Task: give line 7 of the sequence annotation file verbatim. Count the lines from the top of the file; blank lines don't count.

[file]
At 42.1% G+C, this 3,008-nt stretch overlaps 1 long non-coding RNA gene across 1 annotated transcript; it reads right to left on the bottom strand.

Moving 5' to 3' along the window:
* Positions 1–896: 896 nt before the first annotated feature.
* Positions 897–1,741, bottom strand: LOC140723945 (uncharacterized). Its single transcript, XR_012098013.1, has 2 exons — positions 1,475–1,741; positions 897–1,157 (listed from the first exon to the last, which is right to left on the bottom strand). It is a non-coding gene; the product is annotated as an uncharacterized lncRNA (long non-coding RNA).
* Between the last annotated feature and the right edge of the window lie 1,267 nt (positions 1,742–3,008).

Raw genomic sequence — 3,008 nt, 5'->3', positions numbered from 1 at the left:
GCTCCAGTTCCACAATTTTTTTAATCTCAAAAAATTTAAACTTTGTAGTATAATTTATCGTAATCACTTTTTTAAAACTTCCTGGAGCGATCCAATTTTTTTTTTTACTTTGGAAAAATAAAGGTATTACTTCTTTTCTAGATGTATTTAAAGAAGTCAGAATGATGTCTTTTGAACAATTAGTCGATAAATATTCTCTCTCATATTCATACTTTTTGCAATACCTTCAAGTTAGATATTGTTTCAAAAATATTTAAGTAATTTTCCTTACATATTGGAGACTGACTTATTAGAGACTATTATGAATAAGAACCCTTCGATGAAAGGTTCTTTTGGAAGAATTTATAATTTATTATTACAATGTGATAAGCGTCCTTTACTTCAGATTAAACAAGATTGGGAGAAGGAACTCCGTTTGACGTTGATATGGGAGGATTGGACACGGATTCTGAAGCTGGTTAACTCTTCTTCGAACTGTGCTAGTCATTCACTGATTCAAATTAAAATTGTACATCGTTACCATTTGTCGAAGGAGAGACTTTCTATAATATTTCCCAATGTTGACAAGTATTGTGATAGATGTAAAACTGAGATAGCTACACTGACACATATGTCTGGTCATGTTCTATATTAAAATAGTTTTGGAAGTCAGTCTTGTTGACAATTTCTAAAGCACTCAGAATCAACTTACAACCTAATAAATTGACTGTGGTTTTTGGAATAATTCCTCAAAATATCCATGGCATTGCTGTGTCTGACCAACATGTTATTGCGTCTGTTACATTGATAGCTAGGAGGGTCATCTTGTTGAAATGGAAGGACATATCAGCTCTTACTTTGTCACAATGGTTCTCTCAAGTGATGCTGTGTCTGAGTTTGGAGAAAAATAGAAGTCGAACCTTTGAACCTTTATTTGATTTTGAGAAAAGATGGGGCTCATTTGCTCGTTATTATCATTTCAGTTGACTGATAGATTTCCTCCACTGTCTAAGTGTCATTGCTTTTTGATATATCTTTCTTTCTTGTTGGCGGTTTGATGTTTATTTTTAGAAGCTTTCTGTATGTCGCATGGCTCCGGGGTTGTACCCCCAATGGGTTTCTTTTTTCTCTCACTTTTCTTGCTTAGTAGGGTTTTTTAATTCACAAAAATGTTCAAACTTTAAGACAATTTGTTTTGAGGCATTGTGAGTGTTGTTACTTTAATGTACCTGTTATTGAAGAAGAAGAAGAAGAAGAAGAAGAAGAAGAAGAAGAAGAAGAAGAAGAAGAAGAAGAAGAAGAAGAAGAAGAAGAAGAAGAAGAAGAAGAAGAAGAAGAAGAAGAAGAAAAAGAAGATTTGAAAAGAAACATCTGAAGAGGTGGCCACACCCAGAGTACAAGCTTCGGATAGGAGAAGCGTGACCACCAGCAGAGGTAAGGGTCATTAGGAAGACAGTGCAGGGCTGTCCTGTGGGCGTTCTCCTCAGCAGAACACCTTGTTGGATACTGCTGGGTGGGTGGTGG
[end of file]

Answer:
GCTCCAGTTCCACAATTTTTTTAATCTCAAAAAATTTAAACTTTGTAGTATAATTTATCGTAATCACTTTTTTAAAACTTCCTGGAGCGATCCAATTTTTTTTTTTACTTTGGAAAAATAAAGGTATTACTTCTTTTCTAGATGTATTTAAAGAAGTCAGAATGATGTCTTTTGAACAATTAGTCGATAAATATTCTCTCTCATATTCATACTTTTTGCAATACCTTCAAGTTAGATATTGTTTCAAAAATATTTAAGTAATTTTCCTTACATATTGGAGACTGACTTATTAGAGACTATTATGAATAAGAACCCTTCGATGAAAGGTTCTTTTGGAAGAATTTATAATTTATTATTACAATGTGATAAGCGTCCTTTACTTCAGATTAAACAAGATTGGGAGAAGGAACTCCGTTTGACGTTGATATGGGAGGATTGGACACGGATTCTGAAGCTGGTTAACTCTTCTTCGAACTGTGCTAGTCATTCACTGATTCAAATTAAAATTGTACATCGTTACCATTTGTCGAAGGAGAGACTTTCTATAATATTTCCCAATGTTGACAAGTATTGTGATAGATGTAAAACTGAGATAGCTACACTGACACATATGTCTGGTCATGTTCTATATTAAAATAGTTTTGGAAGTCAGTCTTGTTGACAATTTCTAAAGCACTCAGAATCAACTTACAACCTAATAAATTGACTGTGGTTTTTGGAATAATTCCTCAAAATATCCATGGCATTGCTGTGTCTGACCAACATGTTATTGCGTCTGTTACATTGATAGCTAGGAGGGTCATCTTGTTGAAATGGAAGGACATATCAGCTCTTACTTTGTCACAATGGTTCTCTCAAGTGATGCTGTGTCTGAGTTTGGAGAAAAATAGAAGTCGAACCTTTGAACCTTTATTTGATTTTGAGAAAAGATGGGGCTCATTTGCTCGTTATTATCATTTCAGTTGACTGATAGATTTCCTCCACTGTCTAAGTGTCATTGCTTTTTGATATATCTTTCTTTCTTGTTGGCGGTTTGATGTTTATTTTTAGAAGCTTTCTGTATGTCGCATGGCTCCGGGGTTGTACCCCCAATGGGTTTCTTTTTTCTCTCACTTTTCTTGCTTAGTAGGGTTTTTTAATTCACAAAAATGTTCAAACTTTAAGACAATTTGTTTTGAGGCATTGTGAGTGTTGTTACTTTAATGTACCTGTTATTGAAGAAGAAGAAGAAGAAGAAGAAGAAGAAGAAGAAGAAGAAGAAGAAGAAGAAGAAGAAGAAGAAGAAGAAGAAGAAGAAGAAGAAGAAGAAGAAGAAGAAGAAGAAGAAAAAGAAGATTTGAAAAGAAACATCTGAAGAGGTGGCCACACCCAGAGTACAAGCTTCGGATAGGAGAAGCGTGACCACCAGCAGAGGTAAGGGTCATTAGGAAGACAGTGCAGGGCTGTCCTGTGGGCGTTCTCCTCAGCAGAACACCTTGTTGGATACTGCTGGGTGGGTGGTGG